Learning gender

Having met many people who have tried to learn a second language, the one skill they always struggle with is gender designation. As native English speakers, gender designation is unheard of. Things are just that, things. They don't have a gender. (When I try to explain this to my 9-year-old, he bursts out in laughter.) But in many other languages, nouns have a specific gender. Of course, this then affects all other parts of grammar such as verb conjugation and pronouns, but that is a topic for a different blog.

I remember starting college and wanting to learn a new language. I have to admit I went down the easy route. As a native Spanish speaker, I knew Italian would be relatively easy. They are both latin-based languages. They have similar words with only a few letters changing (for example, agua in Spanish and aqua in Italian.) After three years, I felt I could take on a third language and I gave myself a challenge: GERMAN!

Needless to say, it was a big difference and the only reason I passed the two classes I took was because my friend had taken it for the three previous years! German gender is a thousand times more difficult than Spanish or Italian gender! It never made sense to me and they were changing everything I knew from birth. Things were either backwards or neutral. I never understood it and I found myself in the same position as Spanish students who didn't understand Spanish gender.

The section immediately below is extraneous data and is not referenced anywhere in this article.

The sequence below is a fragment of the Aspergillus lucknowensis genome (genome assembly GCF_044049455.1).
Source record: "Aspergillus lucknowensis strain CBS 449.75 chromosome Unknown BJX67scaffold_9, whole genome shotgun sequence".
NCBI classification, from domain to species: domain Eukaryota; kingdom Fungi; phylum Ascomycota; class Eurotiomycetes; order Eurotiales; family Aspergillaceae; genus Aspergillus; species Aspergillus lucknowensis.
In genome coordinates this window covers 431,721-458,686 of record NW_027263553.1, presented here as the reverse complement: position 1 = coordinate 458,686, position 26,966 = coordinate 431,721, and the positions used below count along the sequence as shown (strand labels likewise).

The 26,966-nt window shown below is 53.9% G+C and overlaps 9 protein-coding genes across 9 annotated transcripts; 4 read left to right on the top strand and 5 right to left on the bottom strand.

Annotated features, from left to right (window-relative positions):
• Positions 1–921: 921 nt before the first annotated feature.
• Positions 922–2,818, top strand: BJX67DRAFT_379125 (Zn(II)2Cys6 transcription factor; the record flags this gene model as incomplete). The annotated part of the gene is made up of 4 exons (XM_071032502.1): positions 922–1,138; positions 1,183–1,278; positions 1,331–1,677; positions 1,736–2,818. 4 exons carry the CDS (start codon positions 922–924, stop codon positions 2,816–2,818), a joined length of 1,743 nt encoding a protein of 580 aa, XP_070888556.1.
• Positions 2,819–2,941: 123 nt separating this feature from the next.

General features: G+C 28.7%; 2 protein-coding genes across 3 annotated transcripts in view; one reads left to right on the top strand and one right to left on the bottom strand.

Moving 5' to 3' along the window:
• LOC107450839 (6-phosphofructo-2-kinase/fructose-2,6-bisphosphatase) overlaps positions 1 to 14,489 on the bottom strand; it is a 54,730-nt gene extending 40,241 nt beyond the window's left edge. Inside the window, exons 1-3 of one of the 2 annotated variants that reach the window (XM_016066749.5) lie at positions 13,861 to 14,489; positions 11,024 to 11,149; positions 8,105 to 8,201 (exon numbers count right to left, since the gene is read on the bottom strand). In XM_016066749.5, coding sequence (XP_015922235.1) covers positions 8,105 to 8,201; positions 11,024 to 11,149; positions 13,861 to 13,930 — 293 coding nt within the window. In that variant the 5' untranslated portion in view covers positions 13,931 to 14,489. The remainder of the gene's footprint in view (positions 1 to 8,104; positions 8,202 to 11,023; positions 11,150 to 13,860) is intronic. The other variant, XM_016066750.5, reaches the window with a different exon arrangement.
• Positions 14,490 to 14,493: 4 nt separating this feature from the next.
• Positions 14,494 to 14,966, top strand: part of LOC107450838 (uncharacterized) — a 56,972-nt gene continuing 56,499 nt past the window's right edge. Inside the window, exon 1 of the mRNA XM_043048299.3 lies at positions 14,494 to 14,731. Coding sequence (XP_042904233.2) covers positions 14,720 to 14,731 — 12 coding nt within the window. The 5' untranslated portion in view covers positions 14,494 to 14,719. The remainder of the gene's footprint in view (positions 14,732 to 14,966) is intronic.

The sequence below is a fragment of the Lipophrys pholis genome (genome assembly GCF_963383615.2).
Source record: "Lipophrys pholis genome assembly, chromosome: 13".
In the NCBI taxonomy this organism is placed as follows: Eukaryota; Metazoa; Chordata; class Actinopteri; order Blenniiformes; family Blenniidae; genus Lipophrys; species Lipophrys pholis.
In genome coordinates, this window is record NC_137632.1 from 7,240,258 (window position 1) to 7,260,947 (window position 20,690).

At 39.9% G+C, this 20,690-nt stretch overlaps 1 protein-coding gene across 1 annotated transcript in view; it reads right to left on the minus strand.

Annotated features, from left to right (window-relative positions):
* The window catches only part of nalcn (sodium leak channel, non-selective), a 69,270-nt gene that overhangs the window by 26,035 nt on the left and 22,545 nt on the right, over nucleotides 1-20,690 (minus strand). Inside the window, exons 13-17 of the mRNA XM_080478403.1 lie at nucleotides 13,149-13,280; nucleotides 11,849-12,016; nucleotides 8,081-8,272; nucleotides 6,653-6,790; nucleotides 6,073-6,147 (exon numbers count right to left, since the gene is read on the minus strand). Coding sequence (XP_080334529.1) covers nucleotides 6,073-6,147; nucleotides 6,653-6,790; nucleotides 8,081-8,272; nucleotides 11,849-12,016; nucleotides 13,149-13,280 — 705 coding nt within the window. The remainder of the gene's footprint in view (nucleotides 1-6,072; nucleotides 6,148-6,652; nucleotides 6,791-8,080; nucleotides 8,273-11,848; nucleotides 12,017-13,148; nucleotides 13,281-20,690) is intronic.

The only method that worked for me was learning the nouns with their article. When I got a list of vocabulary words, I would make index cards with the articles in them, one side in German and one side in English. I would read the index cards in between classes. I would write them in lists that I wouldn't necessarily keep. You see, I am a repetition learner. If I hear it, write it, or read it often enough, it will stick in my head. But I know others aren't like that.

Language learning systems often integrate visual triggers to facilitate learning language genders. For example, writes masculine words in blue and feminine words in red (similarly, neutral words in German are written in yellow). In auditory systems, masculine words are spoken by men and feminine words by women. If I had known this, I would have adjusted my learning style in college to include these methods. Perhaps then I would have remembered more German!

Great ways to incorporate these into your learning systems is as students, you can write up your index cards in color codes. You can also sort out words from a vocabulary list into genders, one column for masculine words and another for feminine. For tutors or teachers looking to practice the spoken form, a great game to practice with is that great story game where each person adds an element to the story by adding one line to the story. One rule can be that only males add sentences in masculine form and vice versa. You can switch up the genders the next time you play.

I am looking forward to reading more about other tactics you use!


Cristina C.

Tutoring Wiz with diverse experience

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